Last Tuesday the elephant researchers found a Mama elephant who had been speared 7 times by the Maasai. Five of the spears had already fallen out. Two were still deeply embedded in her skull and bent in half (I doubt very much that they were thrown by a 14 year old moran - must have been a much stronger man). They called the veterinarian in, and the ele. was darted. Four men couldn't pull the spears from her skull. They were embedded 8 - 10" deep!! They had to use a "spanner" to knock it loose! There is absolutely no excuse for this type of barbarism. And no, I have no pity for the Maasai. They knew when they built their manyattas there over the last 10 years that the eles. went there nightly. They claim eles. kill their cattle - why is it then that you never, never see an elephant killing cattle, zebra, wildebeest or anything else in the park, and yet they kill outside the park? Maasai yelling at, throwing at or otherwise scaring the eles?

The next day I went out with the researchers trying to find the above elephant. We couldn't find her, but found her family. While watching the family, the researcher disovered that two of them had also been speared! She called the veterinarian who was on his way back to Tsavo East and had him return. I was lucky enough to be with them and in the vehicle with the vet. when he darted this second female. As soon as she started falling down the rest of her family was chased away, ropes were placed around her neck and she was pulled onto her side (if eles. stay lying on their chests their lungs will collapse). The vet. explained to me that it was not an anesthetic but an immobilizer - the ele. is awake and can hear and see, she just can't move. Thus everyone tried to do their job as quietly and quickly as possible. The vet. dug into the wound and cleaned out as much pus as possible and then added some antibiotic and a drain. I was kept busy taking pictures with the researchers camera for them and my own 35 mm. and my video camera. Got some good pictures on video and I hope the 35 mm. also turn out well.

If any of you cares about elephants half as much as I do, it is letter writing time again. We didn't succeed with our last batch of letters, but when and if my pictures of the female with the spears in her head turn out, I will submit them to the Kenya newspapers with an article "Is this How You Want the World to Remember Kenya?" Perhaps if enough Kenyans, who often do not get to see wildlife as we do, see it and are shocked and horrifed by it as I was, maybe they will start putting pressure on their own government to finally do something.

Unfortunately KWS doesn't seem to know what they are doing at this point. When the first ele. with the spears in her head was found, the researchers called Nairobi and asked for more KWS help. They were sent to Amboseli and were told by the KWS rangers at Amboseli that "no elephants have been speared" and they went back to Nairobi. It wasn't until pictures of the elephant were sent to Nairobi that finally people started listening.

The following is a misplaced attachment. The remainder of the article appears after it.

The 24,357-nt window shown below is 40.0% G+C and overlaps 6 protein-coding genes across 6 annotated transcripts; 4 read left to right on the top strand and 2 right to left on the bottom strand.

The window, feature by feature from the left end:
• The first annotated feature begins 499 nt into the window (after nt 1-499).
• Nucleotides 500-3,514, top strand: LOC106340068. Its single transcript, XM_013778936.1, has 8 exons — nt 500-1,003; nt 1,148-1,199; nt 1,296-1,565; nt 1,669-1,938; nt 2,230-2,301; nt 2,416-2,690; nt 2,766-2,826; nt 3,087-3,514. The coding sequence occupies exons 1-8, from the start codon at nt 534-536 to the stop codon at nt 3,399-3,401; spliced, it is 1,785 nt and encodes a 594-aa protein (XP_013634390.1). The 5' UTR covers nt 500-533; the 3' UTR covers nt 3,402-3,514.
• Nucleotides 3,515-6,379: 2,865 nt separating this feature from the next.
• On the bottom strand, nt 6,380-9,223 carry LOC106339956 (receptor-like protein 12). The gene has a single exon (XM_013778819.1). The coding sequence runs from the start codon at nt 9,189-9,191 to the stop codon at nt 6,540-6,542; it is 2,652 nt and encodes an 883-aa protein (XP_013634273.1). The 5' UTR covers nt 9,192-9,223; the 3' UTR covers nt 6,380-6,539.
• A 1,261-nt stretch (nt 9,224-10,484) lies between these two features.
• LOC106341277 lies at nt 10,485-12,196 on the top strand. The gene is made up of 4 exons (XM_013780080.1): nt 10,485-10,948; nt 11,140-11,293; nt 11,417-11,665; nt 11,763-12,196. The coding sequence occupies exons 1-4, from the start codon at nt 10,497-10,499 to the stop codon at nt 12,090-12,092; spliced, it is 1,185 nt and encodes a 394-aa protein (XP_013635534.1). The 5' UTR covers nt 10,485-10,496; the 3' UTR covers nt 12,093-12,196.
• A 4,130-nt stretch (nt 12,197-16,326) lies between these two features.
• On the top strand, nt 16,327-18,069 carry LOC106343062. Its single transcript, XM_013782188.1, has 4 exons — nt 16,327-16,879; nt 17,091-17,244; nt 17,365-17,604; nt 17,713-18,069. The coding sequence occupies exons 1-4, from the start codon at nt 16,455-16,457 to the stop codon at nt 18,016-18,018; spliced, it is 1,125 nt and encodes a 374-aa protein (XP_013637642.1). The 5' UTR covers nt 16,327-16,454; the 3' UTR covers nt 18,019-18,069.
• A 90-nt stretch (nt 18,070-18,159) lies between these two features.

Everyone at Amboseli was talking about the possible privitization of KWS and all were very upset and angry about their legacy for their people being sold to the highest bidder so to speak. However, in the Nation of 8-19-04 the board of KWS has axed the board chairman in his "controversial bid to privitize KWS" and has also
"reprimanded" Evans Mukolwe who is the Director of KWS. We will still need to be vigilent about this in the future, but I think a lot of Kenyans are very much aware of what would happen if privitization takes place and don't want to see this happen.

Other than the sad events in Amboseli, (though exciting for me to be able to take part in the rescue), it was the most thrilling of my six trips. At the airport layover in Amsterdam I already started working on January/February trip!NO

NOTE: I understand concern for the snakes. However, unless you have a herpetologist or an expert on hand who knows how to safely remove them and also has antivenin on hand it is best to do away with them when unknowing people are around. There are so many in Kenya. I never saw one in Samburu, but I was told that one of the warriors that I met had been bitten several months ago by a cobra. They immediately applied compression dressings and drove him to Intrepids Camp where they apparently have an infirmary with antivenin on hand. Luckily for this young man, he survived. However, many Africans die each year by accidentally stepping on snakes.

I am not trying to scare anyone. Just please be aware of your surroundings as you walk, particularly in Tsavo or Samburu with their hot climates.

I have noticed over my six trips that most safari goers walk around like they are in a zoo and perfectly safe from all dangers. They are totally unaware of possible dangers. They don't stay on the paths as they are told and will walk right up to an electric fence with elephants and buffalo on the other side. They are just inviting tragedy.

It behooves all of us to remember that we are in the animals territory and it is our responsibility to watch out for them, not the other way around. If everyone uses good judgment all should be well.